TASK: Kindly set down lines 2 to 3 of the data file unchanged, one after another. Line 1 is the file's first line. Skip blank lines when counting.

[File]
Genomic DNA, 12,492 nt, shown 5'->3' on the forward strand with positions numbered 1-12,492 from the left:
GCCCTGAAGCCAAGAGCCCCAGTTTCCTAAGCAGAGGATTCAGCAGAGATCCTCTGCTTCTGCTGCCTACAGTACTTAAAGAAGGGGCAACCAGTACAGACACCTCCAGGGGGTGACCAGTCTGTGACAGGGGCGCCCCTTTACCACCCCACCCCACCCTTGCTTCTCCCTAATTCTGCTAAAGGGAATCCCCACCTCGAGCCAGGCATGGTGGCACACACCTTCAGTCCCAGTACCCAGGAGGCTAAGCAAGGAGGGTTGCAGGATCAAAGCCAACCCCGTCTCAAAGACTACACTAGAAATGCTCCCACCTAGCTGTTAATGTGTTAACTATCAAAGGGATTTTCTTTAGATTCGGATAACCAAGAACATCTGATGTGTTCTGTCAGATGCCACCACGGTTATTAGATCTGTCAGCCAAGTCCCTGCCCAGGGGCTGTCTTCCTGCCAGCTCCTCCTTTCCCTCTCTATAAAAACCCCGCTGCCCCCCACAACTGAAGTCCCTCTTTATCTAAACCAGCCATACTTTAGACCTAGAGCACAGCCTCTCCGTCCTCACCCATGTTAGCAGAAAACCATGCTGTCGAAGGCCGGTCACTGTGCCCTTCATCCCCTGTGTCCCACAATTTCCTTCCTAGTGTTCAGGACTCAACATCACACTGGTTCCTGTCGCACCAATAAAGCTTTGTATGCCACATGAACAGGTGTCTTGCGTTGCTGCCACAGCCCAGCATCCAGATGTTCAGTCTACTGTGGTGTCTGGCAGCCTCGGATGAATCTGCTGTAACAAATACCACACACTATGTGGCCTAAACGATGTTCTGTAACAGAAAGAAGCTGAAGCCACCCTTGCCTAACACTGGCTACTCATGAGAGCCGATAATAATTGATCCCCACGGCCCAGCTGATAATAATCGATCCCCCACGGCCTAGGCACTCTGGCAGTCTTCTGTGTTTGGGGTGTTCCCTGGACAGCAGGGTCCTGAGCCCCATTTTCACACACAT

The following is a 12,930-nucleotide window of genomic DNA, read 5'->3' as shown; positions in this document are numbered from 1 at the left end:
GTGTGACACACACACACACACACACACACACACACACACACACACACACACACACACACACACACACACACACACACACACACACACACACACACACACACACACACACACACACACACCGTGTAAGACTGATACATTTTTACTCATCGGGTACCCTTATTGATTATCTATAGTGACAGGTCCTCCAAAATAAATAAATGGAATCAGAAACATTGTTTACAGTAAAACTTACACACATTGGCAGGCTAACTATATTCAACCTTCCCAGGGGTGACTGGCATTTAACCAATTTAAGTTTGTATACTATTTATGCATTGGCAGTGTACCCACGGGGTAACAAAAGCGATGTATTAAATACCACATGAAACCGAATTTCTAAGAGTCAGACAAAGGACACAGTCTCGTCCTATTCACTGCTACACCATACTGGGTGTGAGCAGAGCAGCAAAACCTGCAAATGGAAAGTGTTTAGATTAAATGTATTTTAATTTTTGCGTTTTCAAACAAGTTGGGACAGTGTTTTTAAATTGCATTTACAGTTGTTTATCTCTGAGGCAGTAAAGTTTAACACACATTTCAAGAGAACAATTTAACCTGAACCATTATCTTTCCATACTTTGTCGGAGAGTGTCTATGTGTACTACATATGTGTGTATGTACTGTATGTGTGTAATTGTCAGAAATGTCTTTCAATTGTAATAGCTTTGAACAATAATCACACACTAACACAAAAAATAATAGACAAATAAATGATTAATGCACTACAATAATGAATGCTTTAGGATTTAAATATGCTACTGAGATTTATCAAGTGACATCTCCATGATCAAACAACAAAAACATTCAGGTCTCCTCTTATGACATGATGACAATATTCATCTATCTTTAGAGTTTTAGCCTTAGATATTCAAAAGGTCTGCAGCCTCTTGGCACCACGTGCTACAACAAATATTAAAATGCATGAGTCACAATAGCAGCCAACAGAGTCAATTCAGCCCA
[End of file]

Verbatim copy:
GCCCTGAAGCCAAGAGCCCCAGTTTCCTAAGCAGAGGATTCAGCAGAGATCCTCTGCTTCTGCTGCCTACAGTACTTAAAGAAGGGGCAACCAGTACAGACACCTCCAGGGGGTGACCAGTCTGTGACAGGGGCGCCCCTTTACCACCCCACCCCACCCTTGCTTCTCCCTAATTCTGCTAAAGGGAATCCCCACCTCGAGCCAGGCATGGTGGCACACACCTTCAGTCCCAGTACCCAGGAGGCTAAGCAAGGAGGGTTGCAGGATCAAAGCCAACCCCGTCTCAAAGACTACACTAGAAATGCTCCCACCTAGCTGTTAATGTGTTAACTATCAAAGGGATTTTCTTTAGATTCGGATAACCAAGAACATCTGATGTGTTCTGTCAGATGCCACCACGGTTATTAGATCTGTCAGCCAAGTCCCTGCCCAGGGGCTGTCTTCCTGCCAGCTCCTCCTTTCCCTCTCTATAAAAACCCCGCTGCCCCCCACAACTGAAGTCCCTCTTTATCTAAACCAGCCATACTTTAGACCTAGAGCACAGCCTCTCCGTCCTCACCCATGTTAGCAGAAAACCATGCTGTCGAAGGCCGGTCACTGTGCCCTTCATCCCCTGTGTCCCACAATTTCCTTCCTAGTGTTCAGGACTCAACATCACACTGGTTCCTGTCGCACCAATAAAGCTTTGTATGCCACATGAACAGGTGTCTTGCGTTGCTGCCACAGCCCAGCATCCAGATGTTCAGTCTACTGTGGTGTCTGGCAGCCTCGGATGAATCTGCTGTAACAAATACCACACACTATGTGGCCTAAACGATGTTCTGTAACAGAAAGAAGCTGAAGCCACCCTTGCCTAACACTGGCTACTCATGAGAGCCGATAATAATTGATCCCCACGGCCCAGCTGATAATAATCGATCCCCCACGGCCTAGGCACTCTGGCAGTCTTCTGTGTTTGGGGTGTTCCCTGGACAGCAGGGTCCTGAGCCCCATTTTCACACACAT

The following is a 12,930-nucleotide window of genomic DNA, read 5'->3' as shown; positions in this document are numbered from 1 at the left end: